16th November 1910. People’s Budget.
The Liberals had come into office in the 1906 landslide election after the Conservative Party’s, Arthur Balfour had mysteriously called an election.
They now felt they had a mandate to push for social reforms and extra money for the new Dreadnought battleships.
To fulfill this mandate increases in death duties and taxes on tobacco and spirits were necessary. Income Tax would be held for those on less than £2000 per annum, but with a rise for those over this amount, a fortune in those days.
Then a new Super-tax was introduced for those earning over £5,000, and importantly a 20% tax on land sale profits.
As early as 1907 Lloyd George in a speech in Newcastle had sought to destroy the powers of the non-elected House of Lords.
He called them: ‘500 men chosen accidentally from the unemployed’, and that a ‘fully equipped duke costs as much to keep up as two Dreadnoughts and dukes are just as great a terror and last longer’.
However the crunch came with the Lords’ refusal to pass the reforming April 1909 Budget, an act unprecedented in 250 years. In addition money was needed to pay for the new Old Age Pension (The Lloyd George), running above estimate, and new road building.
Herbert Asquith, Liberal leader, said that the Peers in refusing to pass the Budget, was a ‘Breach of the Constitution and a usurpation of the Commons’ rights. Result Deadlock! (1)
So it was Today that in 1910 King George V received ‘Squiffy’Asquith and Lord Crewe to accede to a request for the creation of extra Peers favourable to reform and to settle the 1909 Budget.
‘I disliked having to do this very much’, the King wrote, ‘but agreed that this was the only alternative to the Cabinet resigning, which at this moment would be disastrous’. However the King said he would not be justified in creating Peers unless a second election was held after that of January 1910.
In the electioneering before the second election in December, Lloyd George, at Mile End, London, arraigned the Peers as the descendants of ‘plunderers’, some of whom came over with William the Conqueror whilst others had ‘plundered the poor at the Reformation’.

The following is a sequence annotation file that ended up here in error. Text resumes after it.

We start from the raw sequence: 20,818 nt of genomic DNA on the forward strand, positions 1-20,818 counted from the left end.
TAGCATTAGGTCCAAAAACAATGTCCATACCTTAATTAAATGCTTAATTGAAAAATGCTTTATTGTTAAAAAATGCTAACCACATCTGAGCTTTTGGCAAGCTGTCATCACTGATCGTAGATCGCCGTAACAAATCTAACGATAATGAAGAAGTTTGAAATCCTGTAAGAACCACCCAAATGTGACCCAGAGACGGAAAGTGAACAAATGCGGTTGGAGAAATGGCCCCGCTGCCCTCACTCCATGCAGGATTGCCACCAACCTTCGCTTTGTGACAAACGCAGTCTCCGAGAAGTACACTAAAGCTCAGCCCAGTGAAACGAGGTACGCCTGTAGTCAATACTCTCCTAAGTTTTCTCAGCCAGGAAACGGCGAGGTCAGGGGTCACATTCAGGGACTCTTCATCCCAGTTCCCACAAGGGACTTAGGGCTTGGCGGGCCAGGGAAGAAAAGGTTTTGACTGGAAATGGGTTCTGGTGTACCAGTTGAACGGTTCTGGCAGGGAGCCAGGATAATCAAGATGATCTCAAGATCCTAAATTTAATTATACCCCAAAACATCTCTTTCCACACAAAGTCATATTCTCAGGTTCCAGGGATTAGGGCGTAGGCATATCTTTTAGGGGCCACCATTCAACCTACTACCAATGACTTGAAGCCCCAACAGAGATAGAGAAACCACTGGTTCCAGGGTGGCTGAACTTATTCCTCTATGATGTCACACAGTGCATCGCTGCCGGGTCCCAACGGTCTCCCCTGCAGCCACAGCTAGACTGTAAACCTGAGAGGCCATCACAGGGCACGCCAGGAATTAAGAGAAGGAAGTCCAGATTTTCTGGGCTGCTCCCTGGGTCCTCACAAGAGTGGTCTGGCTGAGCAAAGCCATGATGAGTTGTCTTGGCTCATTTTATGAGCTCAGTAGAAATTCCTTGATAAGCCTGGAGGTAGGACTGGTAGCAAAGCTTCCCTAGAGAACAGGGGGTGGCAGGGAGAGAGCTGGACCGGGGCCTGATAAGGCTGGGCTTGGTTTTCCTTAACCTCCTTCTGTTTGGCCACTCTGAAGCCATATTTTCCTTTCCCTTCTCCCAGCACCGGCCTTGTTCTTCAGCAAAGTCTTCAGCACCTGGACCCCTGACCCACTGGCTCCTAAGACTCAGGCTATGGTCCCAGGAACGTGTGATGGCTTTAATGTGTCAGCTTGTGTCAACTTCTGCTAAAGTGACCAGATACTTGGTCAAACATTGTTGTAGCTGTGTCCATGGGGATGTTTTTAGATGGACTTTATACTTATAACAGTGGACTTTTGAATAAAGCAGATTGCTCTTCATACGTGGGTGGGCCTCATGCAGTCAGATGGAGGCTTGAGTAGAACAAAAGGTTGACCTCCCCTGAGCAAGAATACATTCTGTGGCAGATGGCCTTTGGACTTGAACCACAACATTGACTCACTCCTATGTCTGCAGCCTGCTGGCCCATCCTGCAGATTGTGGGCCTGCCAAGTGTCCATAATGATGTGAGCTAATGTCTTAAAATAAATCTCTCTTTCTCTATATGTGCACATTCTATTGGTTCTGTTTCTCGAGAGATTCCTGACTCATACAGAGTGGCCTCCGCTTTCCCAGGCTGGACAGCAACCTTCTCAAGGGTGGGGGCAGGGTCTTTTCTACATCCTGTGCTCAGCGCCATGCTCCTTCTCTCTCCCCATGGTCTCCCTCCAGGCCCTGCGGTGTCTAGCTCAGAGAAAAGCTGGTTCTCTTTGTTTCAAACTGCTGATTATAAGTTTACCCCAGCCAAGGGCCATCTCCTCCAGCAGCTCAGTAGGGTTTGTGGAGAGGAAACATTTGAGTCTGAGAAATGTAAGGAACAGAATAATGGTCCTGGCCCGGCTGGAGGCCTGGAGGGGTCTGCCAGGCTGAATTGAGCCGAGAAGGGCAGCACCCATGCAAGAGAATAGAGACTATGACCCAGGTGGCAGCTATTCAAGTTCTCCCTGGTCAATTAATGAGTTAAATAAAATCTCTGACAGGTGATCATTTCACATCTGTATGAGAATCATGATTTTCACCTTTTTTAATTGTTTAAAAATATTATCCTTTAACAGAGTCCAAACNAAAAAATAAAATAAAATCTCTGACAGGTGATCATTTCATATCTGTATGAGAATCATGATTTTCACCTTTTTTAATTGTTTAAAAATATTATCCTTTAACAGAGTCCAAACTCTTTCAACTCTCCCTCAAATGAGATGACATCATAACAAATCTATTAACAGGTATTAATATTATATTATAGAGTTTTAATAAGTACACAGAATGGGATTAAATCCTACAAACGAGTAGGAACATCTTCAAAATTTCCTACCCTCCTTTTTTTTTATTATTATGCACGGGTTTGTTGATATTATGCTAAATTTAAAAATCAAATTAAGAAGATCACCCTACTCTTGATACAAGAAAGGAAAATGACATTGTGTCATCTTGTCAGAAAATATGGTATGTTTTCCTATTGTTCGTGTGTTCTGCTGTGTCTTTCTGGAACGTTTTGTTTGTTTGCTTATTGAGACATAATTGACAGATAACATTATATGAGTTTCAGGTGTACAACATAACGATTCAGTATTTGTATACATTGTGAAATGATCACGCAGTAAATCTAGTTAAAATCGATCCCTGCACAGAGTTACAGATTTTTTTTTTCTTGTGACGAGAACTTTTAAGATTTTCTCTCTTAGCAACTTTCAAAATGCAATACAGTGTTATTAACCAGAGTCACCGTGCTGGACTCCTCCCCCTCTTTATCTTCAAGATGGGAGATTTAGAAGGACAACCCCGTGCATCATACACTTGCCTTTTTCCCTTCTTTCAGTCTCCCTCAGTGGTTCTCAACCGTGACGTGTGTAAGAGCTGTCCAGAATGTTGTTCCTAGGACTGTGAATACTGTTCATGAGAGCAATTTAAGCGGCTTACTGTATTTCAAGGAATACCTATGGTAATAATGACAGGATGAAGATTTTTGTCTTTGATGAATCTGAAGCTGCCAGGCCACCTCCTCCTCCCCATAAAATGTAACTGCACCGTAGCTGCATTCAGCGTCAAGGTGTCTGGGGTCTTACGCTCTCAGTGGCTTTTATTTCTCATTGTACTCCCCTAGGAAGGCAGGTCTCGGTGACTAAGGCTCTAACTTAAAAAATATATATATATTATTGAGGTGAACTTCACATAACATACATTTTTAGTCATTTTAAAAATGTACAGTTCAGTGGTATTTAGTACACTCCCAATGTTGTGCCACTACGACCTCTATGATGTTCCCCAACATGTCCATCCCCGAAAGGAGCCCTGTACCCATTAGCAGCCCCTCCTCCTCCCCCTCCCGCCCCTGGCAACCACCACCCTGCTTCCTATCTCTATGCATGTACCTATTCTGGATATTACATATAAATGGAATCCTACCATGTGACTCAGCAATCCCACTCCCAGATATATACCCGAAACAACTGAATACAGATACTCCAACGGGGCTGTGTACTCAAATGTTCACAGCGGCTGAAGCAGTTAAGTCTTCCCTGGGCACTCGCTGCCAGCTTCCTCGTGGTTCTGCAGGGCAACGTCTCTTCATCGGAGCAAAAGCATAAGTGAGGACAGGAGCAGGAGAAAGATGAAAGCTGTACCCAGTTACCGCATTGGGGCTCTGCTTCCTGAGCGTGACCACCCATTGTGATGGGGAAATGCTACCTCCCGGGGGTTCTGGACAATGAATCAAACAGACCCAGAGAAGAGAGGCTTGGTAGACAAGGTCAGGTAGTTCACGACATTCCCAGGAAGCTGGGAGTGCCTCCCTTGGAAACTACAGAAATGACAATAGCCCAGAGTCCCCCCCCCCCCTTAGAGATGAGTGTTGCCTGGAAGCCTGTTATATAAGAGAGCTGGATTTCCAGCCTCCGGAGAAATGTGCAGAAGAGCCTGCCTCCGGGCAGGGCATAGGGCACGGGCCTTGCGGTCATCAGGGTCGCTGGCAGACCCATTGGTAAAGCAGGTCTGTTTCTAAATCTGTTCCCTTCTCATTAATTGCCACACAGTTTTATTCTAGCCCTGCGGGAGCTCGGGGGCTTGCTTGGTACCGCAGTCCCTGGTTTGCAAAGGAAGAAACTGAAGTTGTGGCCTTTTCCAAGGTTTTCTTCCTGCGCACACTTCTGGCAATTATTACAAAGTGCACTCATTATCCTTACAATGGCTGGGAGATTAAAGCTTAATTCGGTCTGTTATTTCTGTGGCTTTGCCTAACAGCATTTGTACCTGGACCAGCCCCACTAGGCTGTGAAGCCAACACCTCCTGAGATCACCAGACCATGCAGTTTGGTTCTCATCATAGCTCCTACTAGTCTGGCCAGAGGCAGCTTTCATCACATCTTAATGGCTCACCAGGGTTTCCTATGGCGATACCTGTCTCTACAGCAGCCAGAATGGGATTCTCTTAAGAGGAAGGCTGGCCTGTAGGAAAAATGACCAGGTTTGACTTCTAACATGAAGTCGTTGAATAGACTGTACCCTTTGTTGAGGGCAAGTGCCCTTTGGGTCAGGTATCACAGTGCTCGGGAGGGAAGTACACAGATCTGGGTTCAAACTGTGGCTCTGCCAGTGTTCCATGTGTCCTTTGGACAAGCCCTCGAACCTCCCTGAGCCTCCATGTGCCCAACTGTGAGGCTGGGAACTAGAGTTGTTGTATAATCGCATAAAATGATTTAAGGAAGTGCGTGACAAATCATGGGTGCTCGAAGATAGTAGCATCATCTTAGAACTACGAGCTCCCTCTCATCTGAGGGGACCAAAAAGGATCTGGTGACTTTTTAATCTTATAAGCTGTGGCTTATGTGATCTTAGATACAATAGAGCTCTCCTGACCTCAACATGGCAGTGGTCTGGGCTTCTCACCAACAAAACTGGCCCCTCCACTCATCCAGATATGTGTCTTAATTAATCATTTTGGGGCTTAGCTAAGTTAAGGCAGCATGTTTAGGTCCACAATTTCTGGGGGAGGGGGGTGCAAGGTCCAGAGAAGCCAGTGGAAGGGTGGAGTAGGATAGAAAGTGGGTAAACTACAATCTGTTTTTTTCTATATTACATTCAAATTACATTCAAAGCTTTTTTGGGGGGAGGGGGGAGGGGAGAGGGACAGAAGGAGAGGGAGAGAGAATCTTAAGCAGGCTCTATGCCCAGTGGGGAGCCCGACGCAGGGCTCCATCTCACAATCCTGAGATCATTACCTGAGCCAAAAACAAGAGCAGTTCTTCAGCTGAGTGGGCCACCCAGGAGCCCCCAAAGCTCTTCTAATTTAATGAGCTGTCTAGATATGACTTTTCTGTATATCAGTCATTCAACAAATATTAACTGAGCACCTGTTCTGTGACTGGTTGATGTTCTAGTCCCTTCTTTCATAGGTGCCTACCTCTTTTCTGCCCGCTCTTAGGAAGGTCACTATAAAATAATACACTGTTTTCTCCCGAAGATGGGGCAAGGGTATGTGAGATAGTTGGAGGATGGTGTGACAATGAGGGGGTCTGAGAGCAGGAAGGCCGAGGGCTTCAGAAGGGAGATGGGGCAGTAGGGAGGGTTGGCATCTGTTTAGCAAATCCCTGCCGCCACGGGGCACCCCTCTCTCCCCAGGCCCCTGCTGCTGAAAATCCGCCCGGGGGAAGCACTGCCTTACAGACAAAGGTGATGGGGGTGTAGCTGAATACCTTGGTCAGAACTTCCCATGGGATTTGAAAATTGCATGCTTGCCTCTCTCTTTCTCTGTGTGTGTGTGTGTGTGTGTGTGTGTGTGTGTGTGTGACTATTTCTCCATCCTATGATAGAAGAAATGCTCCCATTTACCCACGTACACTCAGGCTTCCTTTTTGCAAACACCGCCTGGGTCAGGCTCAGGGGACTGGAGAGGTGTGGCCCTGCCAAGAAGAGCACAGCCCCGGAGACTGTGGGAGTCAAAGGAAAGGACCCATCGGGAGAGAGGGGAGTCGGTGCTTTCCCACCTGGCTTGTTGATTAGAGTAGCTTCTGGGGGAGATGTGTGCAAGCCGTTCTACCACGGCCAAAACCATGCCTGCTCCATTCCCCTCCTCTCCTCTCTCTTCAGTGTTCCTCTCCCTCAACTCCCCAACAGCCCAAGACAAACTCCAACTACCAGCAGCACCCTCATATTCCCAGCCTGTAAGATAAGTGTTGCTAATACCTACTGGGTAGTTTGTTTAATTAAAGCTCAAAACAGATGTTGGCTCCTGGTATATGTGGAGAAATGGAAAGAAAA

The second election resulted in Tory and Liberal Unionist getting 271 seats, Liberal 272 ( the last time they won the highest number of seats) Labour 42 and Irish Party 74.
However it was at a price as Prime-Minister Asquith needed the support of Redmond, Leader of the Irish Party who now held the balance of power and a Home Rule Bill was promised for Irish support for the Budget.
Making sure that the Lords could not block the elected Commons in future, the Parliament Act of 1911 was passed, which debarred them from amending Money Bills, (any dealing with taxation).
Also any Public Bill passed by the Commons in three successive sessions, provided that at least two years had passed since its introduction, should be presented for Royal Assent.
Thus was confirmed the paramountcy of the elected Commons; the Lords caved in without new Peers and passed the Budget, only after much rancour, but which can be regarded as the first modern exercise in its effort to redistribute wealth.
(1) Even William IV over the 1832 Reform Act, promised to side with the elected MPs.
newhistories.shef.ac.uk.wordpress.peoples-budget/ Pic of Lords.
Rare Book Pictures/Pic of Cover.